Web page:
Cattlemen’s Steakhouse Voted for the Best Chicken-Fried Steak in Oklahoma

Drive south on South Agnew Avenue in Oklahoma City, and you’ll eventually come upon an arched metal sign with a rancher riding a horse on one side and a giant steer on the other. Welcome to Stockyard City.

You’ll feel as if you’re in another world, even though you’re still in Oklahoma City. Pleather is considered prohibited here, although cowboy hats are a common accessory.

Certain places in the South appear so stereotyped that they almost seem contrived. But Stockyards City, the picture-perfect rancher’s utopia, lives up to its reputation—and nowhere is this more clear than at Cattlemen’s.

History of Cattlemen’s Steakhouse

Cattlemen's Steakhouse Voted for the Best Chicken-Fried Steak in Oklahoma

Since 1910, this iconic establishment (formerly known as Cattlemen’s Cafe) has served the best beef in town (the Oklahoma National Stockyards is nearby). The restaurant’s interior betrays its episodic past before the “brief history” on the menu.

The walls are covered with portraits of the early owner, as well as a mural representing an Old West bar scene. One part of the facility keeps its mid-century lunch counter aspect, while the other rooms resemble dimly lit steakhouses from your dreams.

These relatively divergent portions reflect Cattlemen’s diverse, and occasionally wild, history. During Prohibition, it served as a gathering point for cowpokes and meat packers to refuel, and it later became a location for the same customers to purchase home brew.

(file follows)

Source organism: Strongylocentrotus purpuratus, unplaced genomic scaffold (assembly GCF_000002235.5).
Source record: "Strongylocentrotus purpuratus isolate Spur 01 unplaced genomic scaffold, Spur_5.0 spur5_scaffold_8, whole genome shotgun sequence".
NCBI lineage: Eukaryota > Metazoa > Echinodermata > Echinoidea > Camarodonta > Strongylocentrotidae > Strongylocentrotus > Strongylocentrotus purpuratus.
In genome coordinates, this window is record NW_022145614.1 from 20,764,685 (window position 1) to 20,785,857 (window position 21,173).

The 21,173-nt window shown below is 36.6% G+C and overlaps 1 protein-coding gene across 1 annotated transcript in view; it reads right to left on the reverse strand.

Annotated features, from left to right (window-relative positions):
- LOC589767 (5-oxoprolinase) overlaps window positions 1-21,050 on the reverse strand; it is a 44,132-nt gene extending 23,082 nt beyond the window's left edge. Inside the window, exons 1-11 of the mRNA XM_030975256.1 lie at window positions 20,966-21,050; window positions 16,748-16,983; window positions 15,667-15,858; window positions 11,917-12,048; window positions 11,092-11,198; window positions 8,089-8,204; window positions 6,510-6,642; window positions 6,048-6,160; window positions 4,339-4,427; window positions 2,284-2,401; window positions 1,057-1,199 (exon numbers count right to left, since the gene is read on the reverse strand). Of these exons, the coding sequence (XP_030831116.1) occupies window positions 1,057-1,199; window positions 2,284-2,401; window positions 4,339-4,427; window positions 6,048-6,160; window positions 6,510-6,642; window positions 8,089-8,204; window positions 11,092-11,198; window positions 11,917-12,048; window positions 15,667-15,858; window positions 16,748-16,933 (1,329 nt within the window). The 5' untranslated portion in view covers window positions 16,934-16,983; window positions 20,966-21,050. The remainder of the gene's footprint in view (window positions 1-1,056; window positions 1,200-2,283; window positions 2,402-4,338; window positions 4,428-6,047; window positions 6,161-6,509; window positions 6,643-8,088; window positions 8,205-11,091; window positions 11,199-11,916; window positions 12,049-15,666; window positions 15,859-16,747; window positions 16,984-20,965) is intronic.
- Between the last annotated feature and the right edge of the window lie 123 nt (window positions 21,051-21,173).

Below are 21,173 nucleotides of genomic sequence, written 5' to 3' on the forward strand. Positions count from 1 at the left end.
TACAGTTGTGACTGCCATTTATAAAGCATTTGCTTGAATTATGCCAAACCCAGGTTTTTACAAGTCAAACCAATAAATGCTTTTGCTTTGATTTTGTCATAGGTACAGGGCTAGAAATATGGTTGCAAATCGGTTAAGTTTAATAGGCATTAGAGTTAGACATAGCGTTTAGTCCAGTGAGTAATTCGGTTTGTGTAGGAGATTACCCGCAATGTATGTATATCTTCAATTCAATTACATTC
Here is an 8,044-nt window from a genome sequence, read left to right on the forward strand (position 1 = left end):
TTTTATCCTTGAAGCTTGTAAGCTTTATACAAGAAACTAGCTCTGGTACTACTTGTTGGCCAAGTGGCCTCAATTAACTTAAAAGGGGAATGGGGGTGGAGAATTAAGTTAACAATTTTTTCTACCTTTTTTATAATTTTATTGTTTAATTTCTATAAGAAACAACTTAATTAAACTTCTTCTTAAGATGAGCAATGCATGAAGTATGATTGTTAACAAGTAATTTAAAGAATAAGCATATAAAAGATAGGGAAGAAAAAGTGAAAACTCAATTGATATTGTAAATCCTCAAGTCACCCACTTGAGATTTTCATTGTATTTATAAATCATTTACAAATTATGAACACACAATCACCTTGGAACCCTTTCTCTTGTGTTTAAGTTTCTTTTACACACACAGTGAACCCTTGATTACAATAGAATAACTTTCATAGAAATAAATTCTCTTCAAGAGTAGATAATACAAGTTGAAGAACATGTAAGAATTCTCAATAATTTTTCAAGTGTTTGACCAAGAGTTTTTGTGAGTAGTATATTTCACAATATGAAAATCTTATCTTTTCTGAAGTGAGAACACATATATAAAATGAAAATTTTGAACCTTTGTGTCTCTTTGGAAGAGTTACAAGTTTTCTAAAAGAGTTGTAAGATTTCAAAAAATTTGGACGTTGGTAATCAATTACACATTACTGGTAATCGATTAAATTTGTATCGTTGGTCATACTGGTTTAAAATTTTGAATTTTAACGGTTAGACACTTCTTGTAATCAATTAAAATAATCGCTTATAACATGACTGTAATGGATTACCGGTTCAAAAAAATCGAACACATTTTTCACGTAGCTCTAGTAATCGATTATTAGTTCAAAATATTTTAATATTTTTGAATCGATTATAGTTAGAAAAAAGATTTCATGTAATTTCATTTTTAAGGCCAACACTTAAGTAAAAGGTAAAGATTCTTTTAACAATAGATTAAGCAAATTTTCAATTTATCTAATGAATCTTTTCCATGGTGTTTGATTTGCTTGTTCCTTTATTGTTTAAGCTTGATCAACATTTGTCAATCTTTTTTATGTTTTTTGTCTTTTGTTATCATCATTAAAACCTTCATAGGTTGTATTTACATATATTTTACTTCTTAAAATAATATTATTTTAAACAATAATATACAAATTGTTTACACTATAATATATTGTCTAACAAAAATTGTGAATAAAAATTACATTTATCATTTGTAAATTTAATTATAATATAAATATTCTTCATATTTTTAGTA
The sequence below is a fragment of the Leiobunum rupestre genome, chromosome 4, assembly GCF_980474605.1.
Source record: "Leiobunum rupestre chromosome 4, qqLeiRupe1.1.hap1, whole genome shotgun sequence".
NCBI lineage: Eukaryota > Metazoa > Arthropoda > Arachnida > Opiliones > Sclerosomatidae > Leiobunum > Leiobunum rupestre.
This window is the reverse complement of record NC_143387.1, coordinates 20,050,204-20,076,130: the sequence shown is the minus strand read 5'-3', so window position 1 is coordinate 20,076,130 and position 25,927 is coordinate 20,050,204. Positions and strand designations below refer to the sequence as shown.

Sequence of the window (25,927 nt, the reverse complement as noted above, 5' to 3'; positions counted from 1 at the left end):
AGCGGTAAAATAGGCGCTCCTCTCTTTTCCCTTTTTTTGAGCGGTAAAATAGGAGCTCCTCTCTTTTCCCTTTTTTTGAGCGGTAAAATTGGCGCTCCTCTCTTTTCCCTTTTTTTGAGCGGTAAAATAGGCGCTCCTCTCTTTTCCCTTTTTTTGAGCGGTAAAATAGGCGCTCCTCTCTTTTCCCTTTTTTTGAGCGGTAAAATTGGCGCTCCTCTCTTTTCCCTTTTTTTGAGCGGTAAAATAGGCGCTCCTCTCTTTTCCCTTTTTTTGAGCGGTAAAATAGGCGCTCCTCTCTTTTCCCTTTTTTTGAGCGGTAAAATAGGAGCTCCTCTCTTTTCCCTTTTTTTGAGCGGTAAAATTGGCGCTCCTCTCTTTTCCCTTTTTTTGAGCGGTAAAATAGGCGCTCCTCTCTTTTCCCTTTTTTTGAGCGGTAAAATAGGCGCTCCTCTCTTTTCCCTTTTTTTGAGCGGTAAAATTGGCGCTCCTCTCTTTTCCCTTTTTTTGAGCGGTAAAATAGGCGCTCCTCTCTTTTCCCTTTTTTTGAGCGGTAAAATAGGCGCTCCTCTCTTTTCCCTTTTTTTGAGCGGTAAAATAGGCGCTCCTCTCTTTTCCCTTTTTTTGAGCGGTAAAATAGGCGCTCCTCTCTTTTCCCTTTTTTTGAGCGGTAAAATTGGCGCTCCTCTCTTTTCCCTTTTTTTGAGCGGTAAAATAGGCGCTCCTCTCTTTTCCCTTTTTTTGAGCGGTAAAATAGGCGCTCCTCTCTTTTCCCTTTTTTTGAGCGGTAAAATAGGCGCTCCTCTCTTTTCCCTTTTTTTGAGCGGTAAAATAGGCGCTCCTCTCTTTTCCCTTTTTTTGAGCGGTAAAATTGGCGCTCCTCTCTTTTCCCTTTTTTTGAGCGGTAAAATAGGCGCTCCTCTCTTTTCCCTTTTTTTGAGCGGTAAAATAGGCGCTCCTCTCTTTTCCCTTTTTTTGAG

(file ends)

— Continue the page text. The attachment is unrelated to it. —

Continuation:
Hank Frey gambled his ownership in a game of dice in 1945, and Gene Wade took over. All Wade had to do was roll a hard six; a “33” remained on the wall to mark his successful throw.

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Cattlemen’s Chicken Fried Steak

Cattlemen's Steakhouse Voted for the Best Chicken-Fried Steak in Oklahoma

While the restaurant is well-known for its aged charcoal-grilled steaks, they have also perfected another regional staple. Chicken-fried steak became the official state supper in 1988, and Cattlemen’s version lives up to that honor. In our 2024 South’s Best awards, our readers chose it as the best in the state.

Most chicken-fried steaks use beef that has been pounded into a hamburger-like consistency, but this meat is soft while maintaining its texture, more akin to a fillet than ground meat. It’s coated in a light, flour-based breading and cooked until perfectly crisp.

The unique spice pushes it up a notch, and in a clever move, the peppery cream gravy is served primarily behind the steak, preventing any sogginess from damaging the breading before you eat it.

If all of that goodness hasn’t satisfied you, don’t worry. The chicken-fried steak is served with handmade buns, a baked potato, and salad. Try the strange-looking yet miraculous house dressing, then dip your salad’s large croutons in it for good measure.

Although Cattlemen’s was built to serve its namesake community, it is beloved by Oklahomans of all stripes—not to mention guests from all over the country, including musicians, actors, and even Presidents. (President George H.W. Bush’s favorite meal is prominently displayed on the menu.)

The faded but gorgeous photo murals of snazzyly dressed cowboys are enough to entice you, but when that basic, expertly prepared cuisine arrives at your table, you’ll understand why people have been coming to Cattlemen’s for over a century.

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Cattlemen’s Steakhouse in Stockyards City, Oklahoma City, embodies a century of history, serving the best beef since 1910. Known for its iconic chicken-fried steak, aged charcoal-grilled steaks, and diverse clientele, it remains a beloved destination. The faded cowboy murals and presidential endorsements add charm, making Cattlemen’s a timeless culinary institution.


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